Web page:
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West, Cornel

West, Cornel

June 2, 1953


Cornell Ronald West, an educator, was born in Tulsa, Oklahoma. He graduated magna cum laude from Harvard and received an M.A. and Ph.D. from Princeton. He taught at Union Seminary, Yale, the University of Paris, and Princeton, where he was director of the Afro-American Studies Program. In 1994 he moved to Harvard, where he took a position as Alphonse Fletcher Jr. University Professor.

West is one of the leading contemporary African-American intellectuals and activists at the beginning of the twenty-first century. The author or editor of more than fifteen books, he is also a popular public speaker. West's work ranges over the fields of philosophy, literature, religion, music, and black history, and focuses on social thought, cultural and political criticism, modern philosophy, and issues of social justice. West has deep roots in the Baptist church, the source of his preaching style. His intellectual foundation combines democratic socialism, Christian compassion, the modernity of Franz Kafka, and black music. His intellectual heroes include Anton Chekhov and John Coltrane.

A list of his books begins with professional works of scholarship, such as The American Evasion of Philosophy: A Generation of Pragmatism (1989) and The Ethical Dimensions of Marxist Thought (1991). West became a national figure with Race Matters (1993), a collection of essays that made the best-seller list. His later books, Keeping Faith (1993) and Restoring Hope (1997), were followed by a large compendium of his work, The Cornel Reader (1999). With Jack Salzman and David Lionel Smith, he coedited the first edition of the Encyclopedia of African-American Culture and History. He has also edited two books dealing with black-Jewish relations: Jews and Blacks: A Dialogue on Race, Religion and Culture in America (with Michael Lerner), and Struggles in the Promised Land: Toward a History of Black-Jewish Relations (with Jack Salzman), 1997. West made his first major foray into national politics during the 2000 presidential primaries when he worked for Democrat Bill Bradley as an adviser and as cochair of Bradley's Massachusetts campaign.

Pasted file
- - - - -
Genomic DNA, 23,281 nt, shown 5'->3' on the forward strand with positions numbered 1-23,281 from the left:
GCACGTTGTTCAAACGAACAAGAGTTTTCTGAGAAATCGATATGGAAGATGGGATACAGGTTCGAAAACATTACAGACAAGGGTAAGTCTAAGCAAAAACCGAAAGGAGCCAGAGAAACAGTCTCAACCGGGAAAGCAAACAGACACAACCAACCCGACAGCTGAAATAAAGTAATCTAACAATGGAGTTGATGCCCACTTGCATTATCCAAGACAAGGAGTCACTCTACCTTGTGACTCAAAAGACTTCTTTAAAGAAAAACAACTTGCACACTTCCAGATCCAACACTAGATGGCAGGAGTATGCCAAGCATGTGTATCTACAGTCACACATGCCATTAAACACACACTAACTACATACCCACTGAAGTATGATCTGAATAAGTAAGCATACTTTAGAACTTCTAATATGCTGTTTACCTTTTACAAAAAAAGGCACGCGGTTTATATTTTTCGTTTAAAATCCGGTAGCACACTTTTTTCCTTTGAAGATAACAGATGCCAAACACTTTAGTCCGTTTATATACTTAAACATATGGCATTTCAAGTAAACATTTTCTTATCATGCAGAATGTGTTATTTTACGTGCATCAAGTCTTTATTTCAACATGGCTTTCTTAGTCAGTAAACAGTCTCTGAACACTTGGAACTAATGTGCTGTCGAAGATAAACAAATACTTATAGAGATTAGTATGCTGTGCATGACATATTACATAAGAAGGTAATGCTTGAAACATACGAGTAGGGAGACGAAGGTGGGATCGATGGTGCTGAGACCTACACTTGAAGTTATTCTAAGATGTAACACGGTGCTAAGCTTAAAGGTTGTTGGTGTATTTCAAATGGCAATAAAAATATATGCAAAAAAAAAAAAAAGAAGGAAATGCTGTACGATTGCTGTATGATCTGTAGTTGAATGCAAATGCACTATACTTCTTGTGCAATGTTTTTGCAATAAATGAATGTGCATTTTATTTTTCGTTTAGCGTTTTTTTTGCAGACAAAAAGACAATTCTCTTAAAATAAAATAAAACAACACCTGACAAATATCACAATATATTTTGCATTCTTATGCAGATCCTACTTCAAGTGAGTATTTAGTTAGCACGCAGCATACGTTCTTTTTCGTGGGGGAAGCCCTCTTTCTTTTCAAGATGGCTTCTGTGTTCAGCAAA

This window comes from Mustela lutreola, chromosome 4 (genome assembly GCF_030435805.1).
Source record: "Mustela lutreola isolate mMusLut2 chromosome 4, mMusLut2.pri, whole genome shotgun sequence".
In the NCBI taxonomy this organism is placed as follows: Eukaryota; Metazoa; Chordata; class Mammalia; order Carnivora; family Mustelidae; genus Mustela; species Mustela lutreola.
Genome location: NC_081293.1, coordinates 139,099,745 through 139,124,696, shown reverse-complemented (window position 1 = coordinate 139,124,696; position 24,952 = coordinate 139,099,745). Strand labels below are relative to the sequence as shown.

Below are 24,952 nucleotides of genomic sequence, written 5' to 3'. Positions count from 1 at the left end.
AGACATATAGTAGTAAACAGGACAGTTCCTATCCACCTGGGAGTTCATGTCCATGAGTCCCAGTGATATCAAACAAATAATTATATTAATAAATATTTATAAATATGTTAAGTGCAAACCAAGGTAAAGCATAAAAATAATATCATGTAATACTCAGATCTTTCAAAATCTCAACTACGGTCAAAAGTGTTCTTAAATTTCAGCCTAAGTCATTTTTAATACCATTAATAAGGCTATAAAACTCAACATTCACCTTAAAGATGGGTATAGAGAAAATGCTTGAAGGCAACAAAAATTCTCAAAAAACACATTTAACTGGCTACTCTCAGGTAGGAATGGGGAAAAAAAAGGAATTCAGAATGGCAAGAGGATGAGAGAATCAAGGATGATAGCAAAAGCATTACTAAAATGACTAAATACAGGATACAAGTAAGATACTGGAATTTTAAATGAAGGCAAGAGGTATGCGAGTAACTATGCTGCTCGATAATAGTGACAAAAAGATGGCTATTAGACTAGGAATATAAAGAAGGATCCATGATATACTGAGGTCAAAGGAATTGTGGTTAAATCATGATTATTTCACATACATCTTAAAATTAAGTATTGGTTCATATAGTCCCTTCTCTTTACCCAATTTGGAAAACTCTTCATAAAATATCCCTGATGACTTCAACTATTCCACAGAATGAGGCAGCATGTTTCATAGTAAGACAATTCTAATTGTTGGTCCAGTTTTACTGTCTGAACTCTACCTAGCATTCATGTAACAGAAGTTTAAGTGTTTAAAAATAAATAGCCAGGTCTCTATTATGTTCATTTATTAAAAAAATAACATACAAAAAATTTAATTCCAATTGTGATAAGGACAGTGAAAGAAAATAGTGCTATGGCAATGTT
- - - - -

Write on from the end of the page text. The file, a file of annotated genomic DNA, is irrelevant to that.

After a falling out with Harvard president Lawrence Summers in 2002, West left Harvard for Princeton University.

See also Black Studies; Intellectual Life

Bibliography

Emerge, March 1993.

Hooks, Bell, and Cornel West. Breaking Bread: Insurgent Black Intellectual Life. Boston, Mass.: South End Press, 1991.

West, Cornel. The American Evasion of Philosophy: A Genealogy of Pragmatism. Madison: University of Wisconsin Press, 1989.

richard newman (1996)
Updated by publisher 2005

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